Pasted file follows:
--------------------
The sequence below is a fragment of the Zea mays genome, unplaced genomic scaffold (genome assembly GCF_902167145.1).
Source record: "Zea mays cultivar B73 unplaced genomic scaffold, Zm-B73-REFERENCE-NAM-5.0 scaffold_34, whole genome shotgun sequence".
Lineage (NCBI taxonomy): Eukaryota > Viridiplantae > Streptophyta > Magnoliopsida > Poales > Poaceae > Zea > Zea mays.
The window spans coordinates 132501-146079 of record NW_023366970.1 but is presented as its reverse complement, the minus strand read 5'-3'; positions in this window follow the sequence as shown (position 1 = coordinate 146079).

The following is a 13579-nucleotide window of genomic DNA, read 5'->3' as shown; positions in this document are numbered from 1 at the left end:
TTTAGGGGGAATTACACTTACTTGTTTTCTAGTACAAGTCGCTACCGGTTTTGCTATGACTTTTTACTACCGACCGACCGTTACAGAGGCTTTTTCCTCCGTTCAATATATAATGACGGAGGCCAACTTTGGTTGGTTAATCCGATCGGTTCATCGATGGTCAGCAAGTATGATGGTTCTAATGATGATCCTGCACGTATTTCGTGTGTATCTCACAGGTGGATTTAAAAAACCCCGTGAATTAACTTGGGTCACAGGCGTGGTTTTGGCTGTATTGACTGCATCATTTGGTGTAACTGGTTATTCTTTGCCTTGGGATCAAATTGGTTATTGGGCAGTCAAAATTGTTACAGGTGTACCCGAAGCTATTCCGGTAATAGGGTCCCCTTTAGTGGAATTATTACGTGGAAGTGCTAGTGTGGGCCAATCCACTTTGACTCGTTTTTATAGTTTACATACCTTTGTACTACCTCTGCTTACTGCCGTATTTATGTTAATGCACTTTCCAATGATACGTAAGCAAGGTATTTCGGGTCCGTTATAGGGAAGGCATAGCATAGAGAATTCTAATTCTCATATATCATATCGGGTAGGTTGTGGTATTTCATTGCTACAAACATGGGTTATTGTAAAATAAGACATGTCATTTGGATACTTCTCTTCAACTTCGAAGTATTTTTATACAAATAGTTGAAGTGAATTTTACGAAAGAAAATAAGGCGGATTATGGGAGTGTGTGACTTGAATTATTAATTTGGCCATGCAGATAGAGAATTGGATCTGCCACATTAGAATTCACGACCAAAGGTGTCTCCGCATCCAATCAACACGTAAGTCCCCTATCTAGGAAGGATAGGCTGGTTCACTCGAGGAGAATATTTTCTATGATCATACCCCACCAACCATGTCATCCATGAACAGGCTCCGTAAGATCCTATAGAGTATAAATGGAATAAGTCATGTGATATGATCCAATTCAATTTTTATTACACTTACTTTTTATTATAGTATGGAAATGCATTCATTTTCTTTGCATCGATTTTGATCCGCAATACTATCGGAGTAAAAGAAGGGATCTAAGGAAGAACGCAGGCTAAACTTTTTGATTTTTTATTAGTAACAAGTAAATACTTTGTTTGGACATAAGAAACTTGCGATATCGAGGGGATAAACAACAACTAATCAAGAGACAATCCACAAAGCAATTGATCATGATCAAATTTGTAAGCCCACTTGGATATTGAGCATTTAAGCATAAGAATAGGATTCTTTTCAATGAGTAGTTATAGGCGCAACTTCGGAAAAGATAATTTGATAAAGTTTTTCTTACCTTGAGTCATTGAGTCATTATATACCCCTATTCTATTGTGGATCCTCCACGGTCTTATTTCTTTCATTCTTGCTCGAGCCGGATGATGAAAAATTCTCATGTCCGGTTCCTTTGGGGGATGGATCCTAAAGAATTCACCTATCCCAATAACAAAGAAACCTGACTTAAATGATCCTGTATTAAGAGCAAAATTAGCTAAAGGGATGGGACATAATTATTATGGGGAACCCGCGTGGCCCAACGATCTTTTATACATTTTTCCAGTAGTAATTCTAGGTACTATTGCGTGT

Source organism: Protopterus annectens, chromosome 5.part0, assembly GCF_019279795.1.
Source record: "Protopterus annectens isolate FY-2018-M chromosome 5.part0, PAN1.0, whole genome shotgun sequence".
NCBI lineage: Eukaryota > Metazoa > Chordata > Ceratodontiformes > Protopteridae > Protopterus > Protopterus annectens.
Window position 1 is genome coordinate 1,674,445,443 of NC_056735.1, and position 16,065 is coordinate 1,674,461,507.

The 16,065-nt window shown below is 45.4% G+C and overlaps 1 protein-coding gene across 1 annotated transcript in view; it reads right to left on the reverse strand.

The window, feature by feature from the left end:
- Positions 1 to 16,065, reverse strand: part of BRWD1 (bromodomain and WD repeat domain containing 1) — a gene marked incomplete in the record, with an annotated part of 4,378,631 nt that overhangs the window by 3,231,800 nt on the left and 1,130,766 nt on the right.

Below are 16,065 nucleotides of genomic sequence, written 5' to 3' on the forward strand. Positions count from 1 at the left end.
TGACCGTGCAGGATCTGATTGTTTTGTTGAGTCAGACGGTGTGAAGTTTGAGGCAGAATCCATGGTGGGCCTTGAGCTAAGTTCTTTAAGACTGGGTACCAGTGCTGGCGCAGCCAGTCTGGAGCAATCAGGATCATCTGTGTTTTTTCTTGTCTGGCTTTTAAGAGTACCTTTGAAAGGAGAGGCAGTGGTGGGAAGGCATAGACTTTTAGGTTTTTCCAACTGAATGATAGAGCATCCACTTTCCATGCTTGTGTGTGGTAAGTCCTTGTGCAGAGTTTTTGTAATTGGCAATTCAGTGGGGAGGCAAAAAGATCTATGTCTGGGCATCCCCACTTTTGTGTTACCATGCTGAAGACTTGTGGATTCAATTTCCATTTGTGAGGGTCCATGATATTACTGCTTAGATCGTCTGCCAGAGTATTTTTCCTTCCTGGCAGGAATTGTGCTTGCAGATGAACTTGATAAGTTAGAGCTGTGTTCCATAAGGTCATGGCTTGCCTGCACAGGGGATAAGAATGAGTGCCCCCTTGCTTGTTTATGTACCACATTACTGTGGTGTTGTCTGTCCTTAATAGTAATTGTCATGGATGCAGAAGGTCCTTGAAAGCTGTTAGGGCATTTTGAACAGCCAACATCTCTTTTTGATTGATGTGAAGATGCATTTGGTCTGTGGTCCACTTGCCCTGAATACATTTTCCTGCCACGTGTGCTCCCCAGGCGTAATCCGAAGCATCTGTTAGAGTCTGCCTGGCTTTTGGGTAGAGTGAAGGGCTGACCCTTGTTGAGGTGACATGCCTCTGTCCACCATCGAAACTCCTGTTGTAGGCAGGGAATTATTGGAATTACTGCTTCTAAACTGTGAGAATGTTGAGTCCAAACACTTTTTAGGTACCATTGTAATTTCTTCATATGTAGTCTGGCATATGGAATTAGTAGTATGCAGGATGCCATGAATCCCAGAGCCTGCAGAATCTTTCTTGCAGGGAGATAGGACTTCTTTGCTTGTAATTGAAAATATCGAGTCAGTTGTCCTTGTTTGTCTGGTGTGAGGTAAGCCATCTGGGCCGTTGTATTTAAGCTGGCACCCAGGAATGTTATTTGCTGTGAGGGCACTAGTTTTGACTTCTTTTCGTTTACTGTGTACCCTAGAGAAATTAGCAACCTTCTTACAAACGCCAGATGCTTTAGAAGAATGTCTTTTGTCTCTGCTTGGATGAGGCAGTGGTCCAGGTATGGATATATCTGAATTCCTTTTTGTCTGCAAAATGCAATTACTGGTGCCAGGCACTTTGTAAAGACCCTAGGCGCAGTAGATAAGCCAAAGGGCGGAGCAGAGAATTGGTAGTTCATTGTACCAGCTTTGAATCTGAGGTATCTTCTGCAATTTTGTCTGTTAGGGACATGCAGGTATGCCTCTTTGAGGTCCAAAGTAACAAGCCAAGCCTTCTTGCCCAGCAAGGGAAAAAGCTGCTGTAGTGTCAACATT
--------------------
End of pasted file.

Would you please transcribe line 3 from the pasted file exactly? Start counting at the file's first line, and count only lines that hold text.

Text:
Lineage (NCBI taxonomy): Eukaryota > Viridiplantae > Streptophyta > Magnoliopsida > Poales > Poaceae > Zea > Zea mays.